A board of patients and medical professionals appointed to advise Illinois Gov. Bruce Rauner on medical marijuana issues say their recommendations have repeatedly been ignored.
In recent months, Rauner, a Republican, has failed to follow any of the suggestions of the Illinois Medical Cannabis Advisory Board, members said. They include physicians, nurses, and medical marijuana patients tasked with guiding the governor’s policy.
The board recommended in May that the state government add a dozen conditions to its list of diseases that qualify for medical cannabis, but Rauner ignored them all. The suggestions included 10 disorders that were previously recommended and two new additions: type 1 diabetes and panic disorder.
Governor has repeatedly rejected suggestions in the past
Dr. Nestor Ramirez, a member of the board, told speakers at a public hearing on the matter that they should “wait for what the governor says.” The implication was clear: Rauner will reject the suggestions, as he has repeatedly done in the past.
“We don’t get everything that we want on this board anyway, several times over,” said Dr. Leslie Mendoza Temple, the panel’s chairwoman.
The rejections have been handed down by the Illinois Department of Public Health. Rauner, who came into office after the previous governor signed off on medical marijuana, has tried to stall the program and prevent additions to the qualifying list, insisting the state should conduct more research.
The science has been clear for years: Marijuana is an effective form of medical treatment for many health conditions, including diabetes, anxiety, and post-traumatic stress disorder, all diseases the governor has rejected. More importantly, reformers say, expanding the list is a matter of compassion, not merely a matter of research. Suffering patients, they said, shouldn’t be forced to wait.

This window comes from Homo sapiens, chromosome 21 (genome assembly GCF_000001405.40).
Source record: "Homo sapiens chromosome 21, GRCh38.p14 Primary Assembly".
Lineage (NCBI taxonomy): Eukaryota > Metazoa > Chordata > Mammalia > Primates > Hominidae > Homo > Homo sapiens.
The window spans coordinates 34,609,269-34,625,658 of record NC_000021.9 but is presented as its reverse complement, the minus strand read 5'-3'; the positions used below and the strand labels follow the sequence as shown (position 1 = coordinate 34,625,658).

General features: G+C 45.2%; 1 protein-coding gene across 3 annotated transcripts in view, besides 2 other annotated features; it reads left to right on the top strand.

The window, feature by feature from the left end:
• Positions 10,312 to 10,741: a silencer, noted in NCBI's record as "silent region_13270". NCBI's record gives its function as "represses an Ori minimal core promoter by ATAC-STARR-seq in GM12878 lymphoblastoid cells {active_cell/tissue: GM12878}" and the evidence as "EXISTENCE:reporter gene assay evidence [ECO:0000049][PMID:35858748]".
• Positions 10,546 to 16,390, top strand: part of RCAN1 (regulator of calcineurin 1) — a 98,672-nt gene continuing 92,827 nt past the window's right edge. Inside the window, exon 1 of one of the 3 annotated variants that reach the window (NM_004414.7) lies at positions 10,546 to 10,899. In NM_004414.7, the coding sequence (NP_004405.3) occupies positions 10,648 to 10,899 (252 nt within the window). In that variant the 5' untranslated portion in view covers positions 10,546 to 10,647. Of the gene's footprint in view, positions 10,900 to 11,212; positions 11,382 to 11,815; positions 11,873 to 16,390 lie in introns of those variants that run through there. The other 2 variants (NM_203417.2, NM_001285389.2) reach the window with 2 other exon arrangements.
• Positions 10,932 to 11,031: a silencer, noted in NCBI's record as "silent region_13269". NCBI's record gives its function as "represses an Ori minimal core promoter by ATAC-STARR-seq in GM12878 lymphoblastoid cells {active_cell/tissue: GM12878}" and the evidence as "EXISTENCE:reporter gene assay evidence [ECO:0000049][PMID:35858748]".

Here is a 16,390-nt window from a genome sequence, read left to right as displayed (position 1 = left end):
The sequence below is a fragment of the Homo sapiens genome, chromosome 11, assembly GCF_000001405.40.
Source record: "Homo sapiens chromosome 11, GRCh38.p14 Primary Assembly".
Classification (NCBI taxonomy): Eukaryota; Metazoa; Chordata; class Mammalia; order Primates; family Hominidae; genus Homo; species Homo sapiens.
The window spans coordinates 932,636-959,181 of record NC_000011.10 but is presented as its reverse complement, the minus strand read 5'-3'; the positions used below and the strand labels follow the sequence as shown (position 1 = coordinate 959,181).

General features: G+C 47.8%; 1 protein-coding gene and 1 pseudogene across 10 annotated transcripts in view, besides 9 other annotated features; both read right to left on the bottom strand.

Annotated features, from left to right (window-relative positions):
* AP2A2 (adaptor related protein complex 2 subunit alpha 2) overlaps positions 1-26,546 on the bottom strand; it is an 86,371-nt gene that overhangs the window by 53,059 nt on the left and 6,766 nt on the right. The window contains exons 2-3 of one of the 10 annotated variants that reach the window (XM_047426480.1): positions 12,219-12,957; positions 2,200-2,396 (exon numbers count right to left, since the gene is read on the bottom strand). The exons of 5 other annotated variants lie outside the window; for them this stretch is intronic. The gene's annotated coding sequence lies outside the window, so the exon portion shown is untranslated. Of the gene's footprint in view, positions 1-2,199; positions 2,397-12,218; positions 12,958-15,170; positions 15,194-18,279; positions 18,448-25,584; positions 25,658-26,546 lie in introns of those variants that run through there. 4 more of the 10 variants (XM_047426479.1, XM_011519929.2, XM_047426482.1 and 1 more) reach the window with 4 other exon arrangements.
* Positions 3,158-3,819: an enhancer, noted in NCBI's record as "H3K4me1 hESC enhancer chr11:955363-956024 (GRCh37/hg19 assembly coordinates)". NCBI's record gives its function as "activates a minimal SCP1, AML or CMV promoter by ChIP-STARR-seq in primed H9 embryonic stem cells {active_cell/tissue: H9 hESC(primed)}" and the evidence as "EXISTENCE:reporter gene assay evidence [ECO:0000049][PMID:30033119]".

Patients should not be made to suffer
Farah Zala Morales, an employee at a medical cannabis dispensary, said her 12-year-old daughter, Mira, is a perfect example of the need for understanding by Rauner. Mira suffers from type 1 diabetes, a life-threatening auto-immune condition that affects blood sugar levels, that can lead to severe complications, and requires daily insulin injections.
Morales said pot has alleviated Mira’s discomfort and helps her maintain stable blood sugar levels. As a result, Morales said, Mira is able to give herself fewer insulin shots and can do better socially, in sports, and at school.
“She feels pain, burning sensations all over at the injection sites,” Morales said. “She still manages to keep it all together and be an amazing person (even with) all this discomfort that she feels on a daily basis.”
Support for a diabetes listing was weaker among board members than support for adding panic disorder to the list.
Replacement for powerful, addictive Xanax
“Having the option, instead of just putting someone on four-times-a-day Xanax, would be very useful,” said Dr. Eric Christoff, an HIV specialist at Northwestern Medicine in Chicago. Xanax is a powerful, addictive sedative that many doctors believe is over-prescribed as a treatment for anxiety.
But while the severe mental illness was backed by the board, members rejected the addition of persistent depression, Lyme disease, and MRSA, a drug-resistant form of staph infection. They said there was less evidence to recommend inclusion of these conditions, though the science supporting medical marijuana for depression is fairly strong.
The Department of Public Health also rejected 10 other conditions for at least the second time: autism, chronic pain syndrome, irritable bowel syndrome, neuropathy, PTSD, chronic pain due to trauma, chronic post-operation pain, intractable pain, migraines, and osteoarthritis.